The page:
Hospitality

The hospitality industry includes restaurants, cafes, caterers, clubs, pubs and hotels. It ranges from family-run coffee shops to five-star resorts.

Over the past three years more than 18,000 workers were injured in the NSW hospitality industry. More than 250 were permanently disabled and eight died.

There are more than 10,000 cafes and 1000 catering businesses in NSW. Together they employ about 60,000 workers.

The NSW hotel industry employs over 50,000 workers and clubs employ more than 40,000 workers.

Many of the workers in hospitality are considered vulnerable workers and generally work part-time, late nights and weekends. Many come from multi-cultural backgrounds and speak limited English.

Over the past three years more than 18,000 workers were injured in the NSW hospitality industry. More than 250 were permanently disabled and eight died.

Safety issues

Manual handling injuries, such as sprains and strains, account for about one-third of all injuries in the NSW hospitality industry. This video series demonstrates safe work procedures for room attendants.

Burns are also commonplace. There were more than 1500 burn injuries over the past three years, caused by hazardous chemicals, boiling liquids, stress, fatigue and the like.

Other risk factors include:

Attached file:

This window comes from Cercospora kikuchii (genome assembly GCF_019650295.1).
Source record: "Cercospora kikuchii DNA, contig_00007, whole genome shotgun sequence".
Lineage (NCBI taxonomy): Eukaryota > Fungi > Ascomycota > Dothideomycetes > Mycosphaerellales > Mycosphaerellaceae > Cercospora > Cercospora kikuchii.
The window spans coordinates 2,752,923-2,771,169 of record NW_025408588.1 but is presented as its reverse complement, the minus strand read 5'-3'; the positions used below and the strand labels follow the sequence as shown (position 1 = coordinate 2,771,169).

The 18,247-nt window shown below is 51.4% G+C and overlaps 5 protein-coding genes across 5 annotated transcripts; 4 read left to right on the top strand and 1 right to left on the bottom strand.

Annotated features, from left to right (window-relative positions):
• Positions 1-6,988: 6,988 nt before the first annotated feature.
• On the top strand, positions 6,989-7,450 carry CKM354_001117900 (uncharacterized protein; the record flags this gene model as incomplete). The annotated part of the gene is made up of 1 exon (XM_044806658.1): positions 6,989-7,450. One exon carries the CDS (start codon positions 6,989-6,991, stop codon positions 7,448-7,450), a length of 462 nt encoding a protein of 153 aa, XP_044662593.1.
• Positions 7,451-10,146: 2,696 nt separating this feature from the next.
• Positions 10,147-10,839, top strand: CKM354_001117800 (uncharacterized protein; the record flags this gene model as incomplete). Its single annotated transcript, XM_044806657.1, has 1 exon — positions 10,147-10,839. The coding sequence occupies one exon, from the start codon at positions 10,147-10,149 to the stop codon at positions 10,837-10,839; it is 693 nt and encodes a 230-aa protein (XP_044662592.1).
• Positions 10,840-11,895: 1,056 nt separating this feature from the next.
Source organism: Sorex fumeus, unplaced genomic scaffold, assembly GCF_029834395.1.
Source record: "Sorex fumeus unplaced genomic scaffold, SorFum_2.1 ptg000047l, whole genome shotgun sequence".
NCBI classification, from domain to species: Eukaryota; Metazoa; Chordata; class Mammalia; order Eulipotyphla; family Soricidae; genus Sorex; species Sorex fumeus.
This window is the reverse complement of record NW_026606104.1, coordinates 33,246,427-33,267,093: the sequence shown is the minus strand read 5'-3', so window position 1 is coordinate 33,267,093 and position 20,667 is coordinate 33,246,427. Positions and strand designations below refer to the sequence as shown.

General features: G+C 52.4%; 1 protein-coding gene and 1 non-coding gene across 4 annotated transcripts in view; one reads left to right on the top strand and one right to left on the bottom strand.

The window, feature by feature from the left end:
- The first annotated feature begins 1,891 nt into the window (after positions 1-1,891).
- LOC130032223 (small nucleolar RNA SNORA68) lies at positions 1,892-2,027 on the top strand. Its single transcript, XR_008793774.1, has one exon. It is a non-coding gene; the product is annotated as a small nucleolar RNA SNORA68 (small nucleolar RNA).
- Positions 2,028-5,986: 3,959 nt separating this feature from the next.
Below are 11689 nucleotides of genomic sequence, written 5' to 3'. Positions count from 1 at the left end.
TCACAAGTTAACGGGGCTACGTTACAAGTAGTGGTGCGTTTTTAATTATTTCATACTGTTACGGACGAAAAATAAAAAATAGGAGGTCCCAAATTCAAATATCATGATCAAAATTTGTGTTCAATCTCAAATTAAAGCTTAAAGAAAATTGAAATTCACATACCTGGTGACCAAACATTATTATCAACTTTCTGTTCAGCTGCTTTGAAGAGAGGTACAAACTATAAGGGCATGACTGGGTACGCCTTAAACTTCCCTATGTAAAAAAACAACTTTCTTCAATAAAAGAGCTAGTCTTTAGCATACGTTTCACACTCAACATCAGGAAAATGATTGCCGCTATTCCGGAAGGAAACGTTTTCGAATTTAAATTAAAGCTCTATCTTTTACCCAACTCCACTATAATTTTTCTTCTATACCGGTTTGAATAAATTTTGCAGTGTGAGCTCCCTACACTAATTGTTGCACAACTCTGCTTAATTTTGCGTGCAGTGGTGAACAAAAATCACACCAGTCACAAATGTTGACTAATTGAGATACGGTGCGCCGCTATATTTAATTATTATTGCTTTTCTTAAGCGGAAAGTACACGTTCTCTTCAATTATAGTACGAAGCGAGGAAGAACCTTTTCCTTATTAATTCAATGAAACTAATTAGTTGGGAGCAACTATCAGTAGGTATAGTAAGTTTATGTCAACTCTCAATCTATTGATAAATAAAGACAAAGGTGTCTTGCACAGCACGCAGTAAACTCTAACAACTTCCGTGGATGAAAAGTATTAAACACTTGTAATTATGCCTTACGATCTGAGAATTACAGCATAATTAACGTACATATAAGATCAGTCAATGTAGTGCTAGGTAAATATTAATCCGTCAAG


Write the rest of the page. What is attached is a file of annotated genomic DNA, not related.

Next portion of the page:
The video below shows you how to work safely with hot oil.

Examples of workplace injuries

Simple safety measures can help reduce the risk of injury in the workplace. Below are some examples of serious workplace injury in the hospitality industry.

Arm crushed

A kitchen assistant in a large club had her arm crushed while preparing desserts in a large mixing machine with no guard or automatic off-switch.

Noticing a hair in the mixture, she leaned forward to remove it, slipped and had her arm crushed by the mixer’s revolving dough hook.

Electrocution

A 19 year-old part-time restaurant employee was electrocuted when he touched a live electrical cable while cleaning a clamshell grill.

The company was fined $120,000 and, according to the judgement, simple remedial steps would have prevented the accident.

Chemical burns

A worker was burnt in the face and permanently blinded in one eye while cleaning beer lines with chemicals.

The chemical was not properly diluted and personal protective equipment was not worn.

Headaches and hearing loss

Mary had headaches, felt irritable and experienced ringing in her ears after local bands played during her shifts as a part-time bar attendant in a local hotel.

How can we help?

We offer a range of services to help you improve safety in your workplace.

More information

Service NSW provides information about opening a cafe, restaurant or small bar in NSW.

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Email
contact@safework.nsw.gov.au
Telephone
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